G =27,000 / (BWh x BWv)
where G is the power gain of the antenna, BWh is the horizontal beamwidth of the antenna and BWv is the vertical beamwidth of the antenna. As an example, consider an antenna that had a vertical beam width of 27 degrees and a horizontal beam width of 10 degrees; it will have a power gain of 100 or 20 db. This would also have a vertical dimension of about 2 wavelengths and a horizontal dimension of about 5 wavelengths if the antenna is uniformly excited.

All electromagnetic, EM, waves, traveling in free space, have an electric field component, E, and a magnetic field component, H, which are usually perpendicular to each other and both components are perpendicular to the direction of propagation as shown in figure 5. The orientation of the E vector is used to define the polarization of the wave; if the E field is orientated vertically the wave is said to be vertically polarized. Sometimes the E field rotates with time and it is said to be circularly polarized. Polarization of the wave radiating from an antenna is an important concept when one is concerned with the coupling between two antennas or the propagation of a radio wave.
A closely related parameter is the impedance of a wave; this is the ratio of E/H and for free space is close to 377 ohms. This is not to be confused with the radiation resistance of an antenna; itís just that they have the same units. If a propagating radio wave encounters a medium of a different impedance, part of the wave is reflected, much like the reflections at a discontinuity in a transmission line. The remaining energy of the wave that passes through the discontinuity is refracted in a different direction of propagation, just like the distortion one sees as a light beam passes through water. The reflection and refraction properties often depend upon the polarization of the EM wave.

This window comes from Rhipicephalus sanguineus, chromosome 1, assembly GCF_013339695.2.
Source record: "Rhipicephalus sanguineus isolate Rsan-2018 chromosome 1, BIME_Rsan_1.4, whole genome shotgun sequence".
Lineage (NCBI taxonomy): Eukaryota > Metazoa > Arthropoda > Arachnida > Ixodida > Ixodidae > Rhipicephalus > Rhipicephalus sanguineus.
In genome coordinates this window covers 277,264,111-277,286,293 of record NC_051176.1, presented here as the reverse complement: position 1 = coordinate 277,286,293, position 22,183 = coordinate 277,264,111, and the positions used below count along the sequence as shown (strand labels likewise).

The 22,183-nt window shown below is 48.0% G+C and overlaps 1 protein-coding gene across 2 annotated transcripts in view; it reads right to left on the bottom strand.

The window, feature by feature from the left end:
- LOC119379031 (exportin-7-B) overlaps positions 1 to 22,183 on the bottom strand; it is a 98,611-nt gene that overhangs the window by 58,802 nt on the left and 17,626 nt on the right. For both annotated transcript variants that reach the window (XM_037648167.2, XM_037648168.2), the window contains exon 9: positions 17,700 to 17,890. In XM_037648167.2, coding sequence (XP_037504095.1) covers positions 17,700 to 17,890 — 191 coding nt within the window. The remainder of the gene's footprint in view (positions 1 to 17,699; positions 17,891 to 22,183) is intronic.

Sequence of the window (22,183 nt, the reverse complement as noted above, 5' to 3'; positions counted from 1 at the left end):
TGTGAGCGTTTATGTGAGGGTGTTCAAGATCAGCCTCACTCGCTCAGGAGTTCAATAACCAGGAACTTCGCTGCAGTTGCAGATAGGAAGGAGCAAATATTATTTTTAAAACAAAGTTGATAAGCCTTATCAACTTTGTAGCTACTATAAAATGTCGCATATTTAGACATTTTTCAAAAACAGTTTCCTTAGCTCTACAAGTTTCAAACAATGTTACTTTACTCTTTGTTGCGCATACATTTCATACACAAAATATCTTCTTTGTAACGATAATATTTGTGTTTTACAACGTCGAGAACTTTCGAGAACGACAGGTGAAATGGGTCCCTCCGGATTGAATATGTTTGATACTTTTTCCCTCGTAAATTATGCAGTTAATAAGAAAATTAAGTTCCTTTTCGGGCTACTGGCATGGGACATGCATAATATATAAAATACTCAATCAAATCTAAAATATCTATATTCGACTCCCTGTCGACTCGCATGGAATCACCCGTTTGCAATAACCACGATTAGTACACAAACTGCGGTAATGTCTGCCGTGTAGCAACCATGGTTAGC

Antenna Arrays
Up to this point we have talked about the properties of single antennas. There are many types of antennas each of which have rather unique features such as impedance, beam width, bandwidth, polarization, sidelobe level and pattern shape. The physical features of an antenna, such as size and shape, are also important. Many times one would like to vary these properties without building another antenna. Sometimes it is difficult to achieve the electrical properties one desires with any one antenna in a given physical environment. As was said before, an antenna is a structure carrying an electrical current and the electrical properties of the antenna depends upon the distribution of that current in magnitude and phase. If one can change the current distribution of the antenna, they can change its characteristics. Given this, it is possible to build an antenna in some physically required constraint and make it look like an antenna of a different shape. Usually it is difficult to change the current distribution on an antenna that has just one feed point. If a single antenna is built with multiple feed points, it is difficult to adjust their feeds independently in order to change the current distribution. This is because a change in excitation of one feed point will, most likely, affect the impedance seen at the other feed points. If we use an array of similar antennas with a low gain, it is possible to obtain an antenna that has a higher gain and a radiation pattern that can be electronically steered. Antennas can also be arrayed to obtain a wide bandwidth and low sidelobes if one is willing to trade off gain.